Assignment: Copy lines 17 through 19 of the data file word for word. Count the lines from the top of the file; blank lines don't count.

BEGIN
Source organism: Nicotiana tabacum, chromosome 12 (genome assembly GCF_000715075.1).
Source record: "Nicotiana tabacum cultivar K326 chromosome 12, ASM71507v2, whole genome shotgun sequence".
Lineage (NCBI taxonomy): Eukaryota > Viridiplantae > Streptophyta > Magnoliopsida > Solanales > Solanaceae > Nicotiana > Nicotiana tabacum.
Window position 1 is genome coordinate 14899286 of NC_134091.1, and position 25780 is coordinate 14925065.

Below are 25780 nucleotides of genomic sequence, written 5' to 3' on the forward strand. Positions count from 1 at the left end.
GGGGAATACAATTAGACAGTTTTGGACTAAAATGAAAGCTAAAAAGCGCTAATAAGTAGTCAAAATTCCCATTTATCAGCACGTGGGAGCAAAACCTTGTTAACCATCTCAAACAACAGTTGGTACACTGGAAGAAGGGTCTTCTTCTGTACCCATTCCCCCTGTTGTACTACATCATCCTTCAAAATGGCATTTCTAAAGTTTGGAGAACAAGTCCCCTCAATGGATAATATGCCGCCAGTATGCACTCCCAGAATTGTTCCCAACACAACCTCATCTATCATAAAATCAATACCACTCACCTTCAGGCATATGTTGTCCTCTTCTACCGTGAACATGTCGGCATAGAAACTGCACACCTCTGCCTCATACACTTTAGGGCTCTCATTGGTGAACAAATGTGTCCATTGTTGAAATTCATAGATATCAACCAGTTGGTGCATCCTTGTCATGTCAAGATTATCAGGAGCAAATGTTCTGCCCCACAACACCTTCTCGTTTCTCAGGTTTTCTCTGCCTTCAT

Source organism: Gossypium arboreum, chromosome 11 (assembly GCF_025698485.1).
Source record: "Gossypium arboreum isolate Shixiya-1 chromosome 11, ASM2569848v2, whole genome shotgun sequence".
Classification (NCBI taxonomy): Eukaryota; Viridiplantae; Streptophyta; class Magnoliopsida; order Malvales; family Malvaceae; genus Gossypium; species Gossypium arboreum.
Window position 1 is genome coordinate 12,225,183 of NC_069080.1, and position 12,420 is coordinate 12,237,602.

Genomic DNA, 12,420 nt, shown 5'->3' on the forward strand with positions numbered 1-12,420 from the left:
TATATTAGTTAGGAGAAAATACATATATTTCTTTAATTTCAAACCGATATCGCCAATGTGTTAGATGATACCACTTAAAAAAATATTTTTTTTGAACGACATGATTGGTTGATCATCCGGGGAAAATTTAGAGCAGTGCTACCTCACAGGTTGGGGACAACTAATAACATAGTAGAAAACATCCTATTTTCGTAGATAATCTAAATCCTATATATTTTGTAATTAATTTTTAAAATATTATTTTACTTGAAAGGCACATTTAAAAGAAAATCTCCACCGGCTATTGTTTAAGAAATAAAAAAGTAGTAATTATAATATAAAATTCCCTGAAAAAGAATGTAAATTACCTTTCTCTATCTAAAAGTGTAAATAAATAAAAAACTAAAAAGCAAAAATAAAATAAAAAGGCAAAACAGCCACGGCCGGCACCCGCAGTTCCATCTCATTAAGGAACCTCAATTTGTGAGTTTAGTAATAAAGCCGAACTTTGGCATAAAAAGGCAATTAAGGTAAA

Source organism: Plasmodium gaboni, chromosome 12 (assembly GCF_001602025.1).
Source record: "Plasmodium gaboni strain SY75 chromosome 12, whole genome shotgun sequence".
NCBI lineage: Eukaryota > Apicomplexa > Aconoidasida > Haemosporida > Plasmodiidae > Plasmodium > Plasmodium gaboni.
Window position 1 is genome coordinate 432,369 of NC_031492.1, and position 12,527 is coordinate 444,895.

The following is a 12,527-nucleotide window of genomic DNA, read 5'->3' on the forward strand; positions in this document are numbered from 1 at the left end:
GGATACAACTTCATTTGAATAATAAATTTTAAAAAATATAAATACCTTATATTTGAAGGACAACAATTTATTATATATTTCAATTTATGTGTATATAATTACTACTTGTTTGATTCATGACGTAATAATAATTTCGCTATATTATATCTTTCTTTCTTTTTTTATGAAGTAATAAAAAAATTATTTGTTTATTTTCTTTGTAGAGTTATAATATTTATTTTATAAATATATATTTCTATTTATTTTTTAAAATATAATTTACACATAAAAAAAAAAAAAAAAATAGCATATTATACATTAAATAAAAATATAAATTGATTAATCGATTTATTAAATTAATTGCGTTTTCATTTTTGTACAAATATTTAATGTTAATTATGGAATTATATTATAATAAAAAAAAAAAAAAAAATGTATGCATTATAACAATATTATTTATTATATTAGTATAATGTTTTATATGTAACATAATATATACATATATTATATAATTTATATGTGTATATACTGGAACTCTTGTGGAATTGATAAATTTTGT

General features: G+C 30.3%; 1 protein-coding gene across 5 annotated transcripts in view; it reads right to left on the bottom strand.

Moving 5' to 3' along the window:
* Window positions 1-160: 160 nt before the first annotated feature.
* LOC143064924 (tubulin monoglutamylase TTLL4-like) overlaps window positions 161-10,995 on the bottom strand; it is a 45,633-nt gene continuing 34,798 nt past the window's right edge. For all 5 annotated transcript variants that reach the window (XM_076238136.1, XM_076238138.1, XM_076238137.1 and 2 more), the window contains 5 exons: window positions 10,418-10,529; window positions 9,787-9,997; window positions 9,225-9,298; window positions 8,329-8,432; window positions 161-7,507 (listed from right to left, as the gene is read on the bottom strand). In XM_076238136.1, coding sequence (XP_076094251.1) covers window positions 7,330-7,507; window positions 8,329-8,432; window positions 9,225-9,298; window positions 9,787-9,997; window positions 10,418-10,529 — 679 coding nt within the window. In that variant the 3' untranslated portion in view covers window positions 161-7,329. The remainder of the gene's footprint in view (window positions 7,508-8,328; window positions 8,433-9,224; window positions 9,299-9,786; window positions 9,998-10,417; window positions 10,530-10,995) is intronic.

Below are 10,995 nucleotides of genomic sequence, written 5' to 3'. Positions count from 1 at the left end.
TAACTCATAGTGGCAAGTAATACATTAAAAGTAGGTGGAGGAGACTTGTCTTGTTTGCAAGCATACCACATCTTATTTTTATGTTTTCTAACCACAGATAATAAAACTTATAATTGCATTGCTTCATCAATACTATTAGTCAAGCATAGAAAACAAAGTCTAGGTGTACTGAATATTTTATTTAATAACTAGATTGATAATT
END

The following is a 12,527-nucleotide window of genomic DNA, read 5'->3' on the forward strand; positions in this document are numbered from 1 at the left end:
GGATACAACTTCATTTGAATAATAAATTTTAAAAAATATAAATACCTTATATTTGAAGGACAACAATTTATTATATATTTCAATTTATGTGTATATAATTACTACTTGTTTGATTCATGACGTAATAATAATTTCGCTATATTATATCTTTCTTTCTTTTTTTATGAAGTAATAAAAAAATTATTTGTTTATTTTCTTTGTAGAGTTATAATATTTATTTTATAAATATATATTTCTATTTATTTTTTAAAATATAATTTACACATAAAAAAAAAAAAAAAAATAGCATATTATACATTAAATAAAAATATAAATTGATTAATCGATTTATTAAATTAATTGCGTTTTCATTTTTGTACAAATATTTAATGTTAATTATGGAATTATATTATAATAAAAAAAAAAAAAAAAATGTATGCATTATAACAATATTATTTATTATATTAGTATAATGTTTTATATGTAACATAATATATACATATATTATATAATTTATATGTGTATATACTGGAACTCTTGTGGAATTGATAAATTTTGT

General features: G+C 30.3%; 1 protein-coding gene across 5 annotated transcripts in view; it reads right to left on the bottom strand.